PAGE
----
Keep Your Cookies From Crumbling During The Holiday Season
Posted December 18, 2001 9:51 a.m. EST
RALEIGH, N.C. — A box filled with homemade treats is sure to warm the heart of someone near and dear to you this holiday season. But all too often, it is really the thought that counts because the cookies arrive in crumbs.
Before you consider sending a favorite food to a loved one, test it to see if it will survive the shipping and handling process. Place the food in a container and shake it a few times. If it holds its shape, it should mail well.
If you are sending delicate cookies like sugar cookies, you will need to prepare them as you ordinarily would and allow them to cool. Then, carefully wrap each cookie in plastic wrap and place them in layers in an airtight container.
For cookies that are not quite as crisp, you can crumble plastic on the bottom of the container, then layer the cookies and place a layer of crumbled plastic wrap between each layer.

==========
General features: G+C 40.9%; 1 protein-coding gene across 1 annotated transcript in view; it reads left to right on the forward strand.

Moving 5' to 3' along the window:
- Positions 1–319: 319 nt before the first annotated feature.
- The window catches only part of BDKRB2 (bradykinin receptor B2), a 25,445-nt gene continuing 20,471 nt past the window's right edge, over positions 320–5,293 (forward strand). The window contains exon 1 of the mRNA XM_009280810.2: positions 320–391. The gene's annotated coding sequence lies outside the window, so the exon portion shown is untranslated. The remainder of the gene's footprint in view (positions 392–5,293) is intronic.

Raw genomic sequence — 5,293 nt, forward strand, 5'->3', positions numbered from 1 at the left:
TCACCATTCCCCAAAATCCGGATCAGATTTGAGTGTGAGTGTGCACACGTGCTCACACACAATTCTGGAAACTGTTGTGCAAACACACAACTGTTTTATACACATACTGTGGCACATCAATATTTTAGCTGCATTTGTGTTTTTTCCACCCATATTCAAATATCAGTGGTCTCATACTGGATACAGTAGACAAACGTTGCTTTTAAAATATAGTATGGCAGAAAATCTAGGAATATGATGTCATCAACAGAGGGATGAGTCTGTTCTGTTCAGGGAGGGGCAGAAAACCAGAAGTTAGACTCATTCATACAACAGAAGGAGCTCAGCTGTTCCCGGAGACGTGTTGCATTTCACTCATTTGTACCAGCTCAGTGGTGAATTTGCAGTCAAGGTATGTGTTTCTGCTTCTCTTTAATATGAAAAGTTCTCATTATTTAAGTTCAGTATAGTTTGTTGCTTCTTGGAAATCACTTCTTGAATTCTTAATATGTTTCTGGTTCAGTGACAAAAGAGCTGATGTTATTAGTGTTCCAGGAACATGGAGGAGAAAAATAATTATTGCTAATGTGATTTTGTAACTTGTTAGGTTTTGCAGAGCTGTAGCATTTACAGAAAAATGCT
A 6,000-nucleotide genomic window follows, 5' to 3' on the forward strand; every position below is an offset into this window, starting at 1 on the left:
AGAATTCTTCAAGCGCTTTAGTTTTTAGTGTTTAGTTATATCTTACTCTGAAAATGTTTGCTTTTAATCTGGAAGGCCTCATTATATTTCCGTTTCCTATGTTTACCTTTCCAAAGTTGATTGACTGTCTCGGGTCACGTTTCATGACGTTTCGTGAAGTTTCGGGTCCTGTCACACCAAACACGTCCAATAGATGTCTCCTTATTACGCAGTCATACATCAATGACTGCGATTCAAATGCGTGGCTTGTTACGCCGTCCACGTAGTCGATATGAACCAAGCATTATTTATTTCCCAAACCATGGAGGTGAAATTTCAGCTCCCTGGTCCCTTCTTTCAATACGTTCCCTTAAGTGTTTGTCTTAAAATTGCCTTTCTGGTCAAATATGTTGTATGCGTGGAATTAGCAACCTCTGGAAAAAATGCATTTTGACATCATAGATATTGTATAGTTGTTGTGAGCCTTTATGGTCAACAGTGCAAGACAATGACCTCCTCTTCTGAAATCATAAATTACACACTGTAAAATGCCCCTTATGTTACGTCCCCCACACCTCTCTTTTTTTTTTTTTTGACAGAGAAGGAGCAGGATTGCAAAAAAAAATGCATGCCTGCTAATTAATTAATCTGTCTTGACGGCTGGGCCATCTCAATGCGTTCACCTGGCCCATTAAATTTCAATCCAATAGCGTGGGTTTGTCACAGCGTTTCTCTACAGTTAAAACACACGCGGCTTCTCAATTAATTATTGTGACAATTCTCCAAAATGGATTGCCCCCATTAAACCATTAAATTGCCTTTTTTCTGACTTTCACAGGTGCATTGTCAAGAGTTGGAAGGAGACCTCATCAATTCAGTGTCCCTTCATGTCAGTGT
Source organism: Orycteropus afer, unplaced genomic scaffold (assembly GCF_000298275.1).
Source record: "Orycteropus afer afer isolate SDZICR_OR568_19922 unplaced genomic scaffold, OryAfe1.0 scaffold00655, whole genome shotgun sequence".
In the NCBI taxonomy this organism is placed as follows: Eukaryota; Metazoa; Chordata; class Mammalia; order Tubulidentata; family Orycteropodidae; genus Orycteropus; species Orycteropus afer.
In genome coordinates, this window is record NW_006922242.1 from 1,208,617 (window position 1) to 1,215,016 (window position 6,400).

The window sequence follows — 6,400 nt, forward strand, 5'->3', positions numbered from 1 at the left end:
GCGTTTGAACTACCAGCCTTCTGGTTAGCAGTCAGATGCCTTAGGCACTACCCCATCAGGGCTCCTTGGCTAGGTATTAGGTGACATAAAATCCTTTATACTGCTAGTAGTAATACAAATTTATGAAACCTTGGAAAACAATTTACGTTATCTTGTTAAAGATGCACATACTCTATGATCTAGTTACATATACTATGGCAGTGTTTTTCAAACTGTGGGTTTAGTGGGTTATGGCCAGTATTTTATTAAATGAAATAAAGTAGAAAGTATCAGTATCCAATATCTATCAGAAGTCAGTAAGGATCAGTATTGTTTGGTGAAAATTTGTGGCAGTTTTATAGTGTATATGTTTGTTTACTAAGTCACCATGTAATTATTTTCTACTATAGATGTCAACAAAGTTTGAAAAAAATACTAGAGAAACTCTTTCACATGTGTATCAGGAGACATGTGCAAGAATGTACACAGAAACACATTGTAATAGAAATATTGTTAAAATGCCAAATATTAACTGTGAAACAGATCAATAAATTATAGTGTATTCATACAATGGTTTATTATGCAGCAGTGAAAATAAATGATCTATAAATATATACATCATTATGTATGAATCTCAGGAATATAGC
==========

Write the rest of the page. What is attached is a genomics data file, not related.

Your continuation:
If you are sending cakes, it is best to stick with those tried and true fruit-based cakes like fruitcakes, carrot cakes or spice cakes. Pound cake with a pour-on icing is also a good choice. Layer cakes simply do not travel well.
Most cakes and cookies can be easily shipped in metal cake boxes and canisters. Plastic containers also work well. To keep the goodies fresh, wrap the outside of the box in plastic wrap to seal it. It helps keep the cookies and cakes from drying out. Then, place your package into a cardboard box for mailing.
Place a cushion of crumbled newspaper, paper towels, styrofoam pellets or unsalted air-popped popcorn in the box and then add the containers of food. Finish packing the box with paper. Securely close the box, seal it and mark the box perishable and fragile.
If you are sending food to your friends during the holidays, it is best to call ahead and make sure they are on the lookout for the package. People are often reluctant to open boxes they do not expect or if the box is delivered to a different door than they expect. The boxes could sit unattended for days before anyone knows they are there.